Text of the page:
Weathermen Manifesto Summary

  • Last updated on November 10, 2022

Students for a Democratic Society (SDS) was founded in 1960 and became the largest campus group of the New Left. In its early years, SDS identified with the nonviolent civil rights movement and organized around the issues of racism, student rights, and poverty. After 1965, SDS focused on opposing the escalating war in Vietnam. SDS's actions evolved from legal protests of the war to forms of militant resistance, such as building occupations and confrontations with police. By 1969, a faction of SDS concluded that protest and resistance had accomplished little and only revolution could bring about change. This faction named itself the “Weathermen” (although it included men and women), took over SDS in 1969, and issued its “Weathermen Manifesto.” In the early 1970s, the Weathermen went underground and carried out a series of bombings to protest the war, racism, and state repression.

Summary Overview

Students for a Democratic Society (SDS) was founded in 1960 and became the largest campus group of the New Left. In its early years, SDS identified with the nonviolent civil rights movement and organized around the issues of racism, student rights, and poverty. After 1965, SDS focused on opposing the escalating war in Vietnam. SDS's actions evolved from legal protests of the war to forms of militant resistance, such as building occupations and confrontations with police. By 1969, a faction of SDS concluded that protest and resistance had accomplished little and only revolution could bring about change. This faction named itself the “Weathermen” (although it included men and women), took over SDS in 1969, and issued its “Weathermen Manifesto.” In the early 1970s, the Weathermen went underground and carried out a series of bombings to protest the war, racism, and state repression.

Defining Moment

SDS's actions evolved in the late 1960s from legal protests and teach-ins to acts of resistance. Examples included the building occupation at the University of Wisconsin, Madison in 1967 to demonstrate against Dow Chemical Company, manufacturer of napalm, and the Columbia Student Uprising in 1968 to protest university racism and complicity in the war. In both actions, hundreds of students were beaten by police and arrested. By 1969, a faction of SDS concluded only a revolution could bring about an end to war and racism. In June, this faction took over SDS after a divisive national meeting in Chicago.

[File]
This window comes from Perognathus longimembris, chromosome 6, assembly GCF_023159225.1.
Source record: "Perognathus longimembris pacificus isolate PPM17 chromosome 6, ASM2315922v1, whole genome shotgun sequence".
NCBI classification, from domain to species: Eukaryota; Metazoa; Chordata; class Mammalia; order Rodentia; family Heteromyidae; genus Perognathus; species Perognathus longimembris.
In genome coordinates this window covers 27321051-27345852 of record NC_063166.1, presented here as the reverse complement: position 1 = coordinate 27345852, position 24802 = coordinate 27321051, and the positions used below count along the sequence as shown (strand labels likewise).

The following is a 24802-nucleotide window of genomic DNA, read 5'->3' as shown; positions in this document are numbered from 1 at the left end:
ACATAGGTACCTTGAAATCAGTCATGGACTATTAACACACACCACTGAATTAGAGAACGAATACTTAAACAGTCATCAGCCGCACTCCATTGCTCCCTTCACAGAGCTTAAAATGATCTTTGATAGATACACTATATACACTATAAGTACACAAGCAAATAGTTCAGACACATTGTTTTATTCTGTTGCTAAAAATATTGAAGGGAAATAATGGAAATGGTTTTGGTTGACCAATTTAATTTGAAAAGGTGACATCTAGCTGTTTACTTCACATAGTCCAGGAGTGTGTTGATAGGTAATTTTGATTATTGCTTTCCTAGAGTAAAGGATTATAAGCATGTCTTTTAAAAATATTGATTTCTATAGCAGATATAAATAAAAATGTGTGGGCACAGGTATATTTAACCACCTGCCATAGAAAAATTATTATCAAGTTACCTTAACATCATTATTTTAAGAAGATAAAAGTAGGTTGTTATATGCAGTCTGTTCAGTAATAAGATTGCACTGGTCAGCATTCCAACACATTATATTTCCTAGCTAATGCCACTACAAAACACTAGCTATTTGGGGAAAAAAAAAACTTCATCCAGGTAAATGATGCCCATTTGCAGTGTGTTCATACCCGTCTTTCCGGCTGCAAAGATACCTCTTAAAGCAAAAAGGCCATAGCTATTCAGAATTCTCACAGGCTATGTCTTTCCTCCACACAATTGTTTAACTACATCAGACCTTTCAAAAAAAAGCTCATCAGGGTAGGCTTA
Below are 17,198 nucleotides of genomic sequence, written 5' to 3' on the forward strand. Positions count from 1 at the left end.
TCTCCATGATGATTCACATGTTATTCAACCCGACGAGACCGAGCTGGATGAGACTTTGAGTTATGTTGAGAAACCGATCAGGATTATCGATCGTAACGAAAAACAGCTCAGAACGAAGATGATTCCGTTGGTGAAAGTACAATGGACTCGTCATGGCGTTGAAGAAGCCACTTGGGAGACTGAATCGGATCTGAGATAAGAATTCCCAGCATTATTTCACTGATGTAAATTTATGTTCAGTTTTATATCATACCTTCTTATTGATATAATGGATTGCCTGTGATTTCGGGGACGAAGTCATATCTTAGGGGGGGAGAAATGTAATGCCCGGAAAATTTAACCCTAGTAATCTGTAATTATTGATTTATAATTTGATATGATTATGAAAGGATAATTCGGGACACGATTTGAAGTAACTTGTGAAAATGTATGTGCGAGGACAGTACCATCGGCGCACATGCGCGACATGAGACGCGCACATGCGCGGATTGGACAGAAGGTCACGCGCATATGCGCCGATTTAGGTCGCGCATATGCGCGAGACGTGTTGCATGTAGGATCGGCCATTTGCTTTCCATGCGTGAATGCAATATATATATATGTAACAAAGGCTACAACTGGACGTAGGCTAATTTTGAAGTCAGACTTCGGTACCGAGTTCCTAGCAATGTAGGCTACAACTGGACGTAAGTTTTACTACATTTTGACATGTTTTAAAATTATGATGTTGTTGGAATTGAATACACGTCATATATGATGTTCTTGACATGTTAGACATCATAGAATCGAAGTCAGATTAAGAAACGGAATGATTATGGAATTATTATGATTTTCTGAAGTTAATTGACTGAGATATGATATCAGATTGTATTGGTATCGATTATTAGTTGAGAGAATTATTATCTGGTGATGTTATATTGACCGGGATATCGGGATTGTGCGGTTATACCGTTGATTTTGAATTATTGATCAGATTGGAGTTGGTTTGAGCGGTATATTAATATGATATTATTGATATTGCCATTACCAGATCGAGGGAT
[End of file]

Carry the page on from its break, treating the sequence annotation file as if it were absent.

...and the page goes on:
They called themselves “Weatherman” (but became known as the “Weathermen”) after a line from a Bob Dylan song, “You don't need a weatherman to know which way the wind blows.” The idea was that the Weathermen were pointing in the direction of the revolutionary winds blowing across America.

The Weathermen issued their manifesto on June 18, 1969. In it, they argued that student radicals must ally themselves with third world revolutionaries, such as those in Vietnam and Cuba, in the fight against US imperialism. White radicals needed to follow the lead of African Americans, the most oppressed people in America, and therefore the most revolutionary group. The manifesto also described America's culturally rebellious youth as ripe for revolution.

The Weathermen's first major action was billed as “the Days of Rage,” a destructive rampage through the wealthy neighborhoods of Chicago, where a few hundred Weathermen engaged in vandalism and street battles with police and were arrested.

In early 1970, the Weathermen decided to go underground (that is, into hiding) and renamed themselves the “Weather Underground Organization.” Henceforth, the organization would not number more than fifty members. Throughout the early 1970s, the Weather Underground carried out bombings of buildings they associated with the war and racism. These included a bombing of the Capitol building in 1971 and of the Pentagon in 1972. These bombings tended to destroy small sections of these buildings and were responsible for no loss of life. However, in the spring of 1970, three Weathermen were killed when a bomb they were preparing to detonate at a military dance at Fort Dix, NJ, accidentally exploded in a Greenwich Village townhouse. By 1970, members of the Weathermen joined Black Panthers on the FBI's Ten Most Wanted List.

Author Biography

John Jacobs, known as “JJ,” is considered the primary author of the Weathermen Manifesto. Raised in Connecticut, Jacobs, along with his close friend, Mark Rudd, was one of the major leaders of the Colombia Student Uprising in the spring of 1968. He was expelled from the Weathermen in 1970 over ideological differences. Jacobs went underground to hide from the FBI during the 1970s and held odd jobs until his death from cancer in 1997.

Historical Document

The very first question people in this country must ask in considering the question of revolution is where they stand in relation to the United States as an oppressor nation, and where they stand in relation to the masses of people throughout the world whom US imperialism is oppressing.…

It is in this context that we must examine the revolutionary struggles in the United States. We are within the heartland of a world-wide monster, a country so rich from its world-wide plunder that even the crumbs doled out to the enslaved masses within its borders provide for material existence very much above the conditions of the masses of people of the world. The US empire, as world-wide system, channels wealth, based upon the labor and resources of the rest of the world, into the United States. The relative affluence existing in the United States is directly dependent upon the labor and natural resources of the Vietnamese, the Angolans, the Bolivians and the rest of the peoples of the Third World. All of the United Airlines Astrojets, all of the Holiday Inns, all of Hertz's automobiles, your television set, car and wardrobe already belong, to a large degree, to the people of the rest of the world.…